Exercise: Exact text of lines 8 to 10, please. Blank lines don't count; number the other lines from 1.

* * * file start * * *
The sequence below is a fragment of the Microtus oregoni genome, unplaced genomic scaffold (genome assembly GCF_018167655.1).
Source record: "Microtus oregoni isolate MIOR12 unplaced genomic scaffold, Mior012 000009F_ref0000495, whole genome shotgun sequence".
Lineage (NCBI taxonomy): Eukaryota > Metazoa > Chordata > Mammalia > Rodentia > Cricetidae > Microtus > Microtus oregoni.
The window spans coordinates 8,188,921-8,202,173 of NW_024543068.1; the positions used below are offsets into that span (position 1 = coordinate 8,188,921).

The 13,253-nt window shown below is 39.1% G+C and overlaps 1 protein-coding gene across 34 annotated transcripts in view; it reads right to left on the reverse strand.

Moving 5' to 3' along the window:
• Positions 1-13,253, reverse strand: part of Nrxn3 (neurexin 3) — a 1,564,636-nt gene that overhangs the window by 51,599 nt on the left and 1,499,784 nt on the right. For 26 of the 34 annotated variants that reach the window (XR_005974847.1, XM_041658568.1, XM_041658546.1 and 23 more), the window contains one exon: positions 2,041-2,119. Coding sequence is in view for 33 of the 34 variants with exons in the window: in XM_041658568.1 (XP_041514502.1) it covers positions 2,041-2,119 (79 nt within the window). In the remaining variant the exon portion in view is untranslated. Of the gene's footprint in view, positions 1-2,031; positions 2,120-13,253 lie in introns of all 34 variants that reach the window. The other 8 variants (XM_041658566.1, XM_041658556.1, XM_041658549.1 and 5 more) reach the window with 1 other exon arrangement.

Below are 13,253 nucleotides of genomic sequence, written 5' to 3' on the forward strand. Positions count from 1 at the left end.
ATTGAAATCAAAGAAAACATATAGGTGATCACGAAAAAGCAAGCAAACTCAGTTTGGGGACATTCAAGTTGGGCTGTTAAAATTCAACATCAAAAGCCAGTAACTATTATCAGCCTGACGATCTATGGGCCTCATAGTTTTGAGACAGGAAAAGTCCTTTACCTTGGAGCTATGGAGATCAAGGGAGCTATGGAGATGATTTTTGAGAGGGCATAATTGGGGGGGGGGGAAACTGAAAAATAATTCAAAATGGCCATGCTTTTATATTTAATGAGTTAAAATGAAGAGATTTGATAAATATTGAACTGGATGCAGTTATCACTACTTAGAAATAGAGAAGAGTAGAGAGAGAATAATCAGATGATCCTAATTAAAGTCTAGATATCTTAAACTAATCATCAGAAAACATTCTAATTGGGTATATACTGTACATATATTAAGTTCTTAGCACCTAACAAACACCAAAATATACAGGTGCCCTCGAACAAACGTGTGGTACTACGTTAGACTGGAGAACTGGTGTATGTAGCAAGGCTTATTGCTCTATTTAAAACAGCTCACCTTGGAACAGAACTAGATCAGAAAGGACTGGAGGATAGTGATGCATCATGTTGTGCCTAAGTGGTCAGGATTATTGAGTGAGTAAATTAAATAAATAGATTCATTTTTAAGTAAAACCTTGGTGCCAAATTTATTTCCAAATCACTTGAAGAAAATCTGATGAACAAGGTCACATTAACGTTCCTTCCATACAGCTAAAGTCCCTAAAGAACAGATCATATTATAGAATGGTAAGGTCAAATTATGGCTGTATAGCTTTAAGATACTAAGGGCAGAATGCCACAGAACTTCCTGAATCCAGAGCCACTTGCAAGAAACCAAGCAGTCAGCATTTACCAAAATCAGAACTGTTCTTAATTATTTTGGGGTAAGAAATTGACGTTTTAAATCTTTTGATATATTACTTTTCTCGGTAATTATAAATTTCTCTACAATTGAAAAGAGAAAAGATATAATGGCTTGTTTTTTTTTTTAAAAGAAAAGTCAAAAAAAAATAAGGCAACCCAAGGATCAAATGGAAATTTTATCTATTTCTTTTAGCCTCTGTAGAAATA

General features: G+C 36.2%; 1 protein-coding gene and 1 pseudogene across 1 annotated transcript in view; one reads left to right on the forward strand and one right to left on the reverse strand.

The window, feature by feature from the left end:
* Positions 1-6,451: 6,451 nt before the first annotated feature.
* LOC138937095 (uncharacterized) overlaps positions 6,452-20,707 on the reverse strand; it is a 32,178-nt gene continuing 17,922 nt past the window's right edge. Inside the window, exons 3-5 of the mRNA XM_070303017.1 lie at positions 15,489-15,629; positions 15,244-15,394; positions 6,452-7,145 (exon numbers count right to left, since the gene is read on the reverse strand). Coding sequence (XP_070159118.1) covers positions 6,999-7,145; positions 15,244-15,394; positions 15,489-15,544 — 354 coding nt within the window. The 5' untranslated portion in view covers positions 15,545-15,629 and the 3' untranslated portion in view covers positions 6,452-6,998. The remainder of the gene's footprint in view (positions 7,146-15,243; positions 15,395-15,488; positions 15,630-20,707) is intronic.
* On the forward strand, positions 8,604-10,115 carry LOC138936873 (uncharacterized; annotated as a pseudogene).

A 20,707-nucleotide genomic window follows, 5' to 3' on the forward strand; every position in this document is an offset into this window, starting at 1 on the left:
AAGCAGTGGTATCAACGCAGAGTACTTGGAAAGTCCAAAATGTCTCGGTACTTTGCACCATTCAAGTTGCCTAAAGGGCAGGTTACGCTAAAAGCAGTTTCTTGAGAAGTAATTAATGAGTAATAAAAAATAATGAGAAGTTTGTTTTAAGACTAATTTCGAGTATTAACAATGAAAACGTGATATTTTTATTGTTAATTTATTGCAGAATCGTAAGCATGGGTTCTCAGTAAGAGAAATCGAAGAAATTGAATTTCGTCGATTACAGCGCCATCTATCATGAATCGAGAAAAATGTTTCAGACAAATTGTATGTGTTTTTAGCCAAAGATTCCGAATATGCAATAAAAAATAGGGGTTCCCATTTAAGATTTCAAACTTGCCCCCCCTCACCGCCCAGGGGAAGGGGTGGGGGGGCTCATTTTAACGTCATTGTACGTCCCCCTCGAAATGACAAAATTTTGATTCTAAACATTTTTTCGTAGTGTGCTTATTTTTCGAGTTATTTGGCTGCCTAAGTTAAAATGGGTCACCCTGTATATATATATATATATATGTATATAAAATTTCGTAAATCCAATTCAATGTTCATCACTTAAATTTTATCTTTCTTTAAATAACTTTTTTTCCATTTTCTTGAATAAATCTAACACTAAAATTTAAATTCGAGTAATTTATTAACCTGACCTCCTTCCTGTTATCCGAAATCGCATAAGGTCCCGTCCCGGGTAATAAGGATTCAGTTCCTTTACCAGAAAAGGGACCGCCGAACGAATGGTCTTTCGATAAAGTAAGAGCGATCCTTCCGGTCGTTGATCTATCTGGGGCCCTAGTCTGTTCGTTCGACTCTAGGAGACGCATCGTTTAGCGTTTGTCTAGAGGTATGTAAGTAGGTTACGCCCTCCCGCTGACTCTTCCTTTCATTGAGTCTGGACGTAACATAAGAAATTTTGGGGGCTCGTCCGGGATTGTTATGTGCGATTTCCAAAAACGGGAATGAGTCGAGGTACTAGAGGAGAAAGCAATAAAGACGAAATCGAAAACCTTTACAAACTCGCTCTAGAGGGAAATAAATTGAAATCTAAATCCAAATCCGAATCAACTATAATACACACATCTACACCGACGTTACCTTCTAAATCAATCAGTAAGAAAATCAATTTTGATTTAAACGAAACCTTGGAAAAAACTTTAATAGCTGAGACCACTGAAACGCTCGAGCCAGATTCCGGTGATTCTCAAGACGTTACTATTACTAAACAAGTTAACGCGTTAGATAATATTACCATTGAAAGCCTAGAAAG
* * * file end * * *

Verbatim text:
Below are 13,253 nucleotides of genomic sequence, written 5' to 3' on the forward strand. Positions count from 1 at the left end.
ATTGAAATCAAAGAAAACATATAGGTGATCACGAAAAAGCAAGCAAACTCAGTTTGGGGACATTCAAGTTGGGCTGTTAAAATTCAACATCAAAAGCCAGTAACTATTATCAGCCTGACGATCTATGGGCCTCATAGTTTTGAGACAGGAAAAGTCCTTTACCTTGGAGCTATGGAGATCAAGGGAGCTATGGAGATGATTTTTGAGAGGGCATAATTGGGGGGGGGGGAAACTGAAAAATAATTCAAAATGGCCATGCTTTTATATTTAATGAGTTAAAATGAAGAGATTTGATAAATATTGAACTGGATGCAGTTATCACTACTTAGAAATAGAGAAGAGTAGAGAGAGAATAATCAGATGATCCTAATTAAAGTCTAGATATCTTAAACTAATCATCAGAAAACATTCTAATTGGGTATATACTGTACATATATTAAGTTCTTAGCACCTAACAAACACCAAAATATACAGGTGCCCTCGAACAAACGTGTGGTACTACGTTAGACTGGAGAACTGGTGTATGTAGCAAGGCTTATTGCTCTATTTAAAACAGCTCACCTTGGAACAGAACTAGATCAGAAAGGACTGGAGGATAGTGATGCATCATGTTGTGCCTAAGTGGTCAGGATTATTGAGTGAGTAAATTAAATAAATAGATTCATTTTTAAGTAAAACCTTGGTGCCAAATTTATTTCCAAATCACTTGAAGAAAATCTGATGAACAAGGTCACATTAACGTTCCTTCCATACAGCTAAAGTCCCTAAAGAACAGATCATATTATAGAATGGTAAGGTCAAATTATGGCTGTATAGCTTTAAGATACTAAGGGCAGAATGCCACAGAACTTCCTGAATCCAGAGCCACTTGCAAGAAACCAAGCAGTCAGCATTTACCAAAATCAGAACTGTTCTTAATTATTTTGGGGTAAGAAATTGACGTTTTAAATCTTTTGATATATTACTTTTCTCGGTAATTATAAATTTCTCTACAATTGAAAAGAGAAAAGATATAATGGCTTGTTTTTTTTTTTAAAAGAAAAGTCAAAAAAAAATAAGGCAACCCAAGGATCAAATGGAAATTTTATCTATTTCTTTTAGCCTCTGTAGAAATA

General features: G+C 36.2%; 1 protein-coding gene and 1 pseudogene across 1 annotated transcript in view; one reads left to right on the forward strand and one right to left on the reverse strand.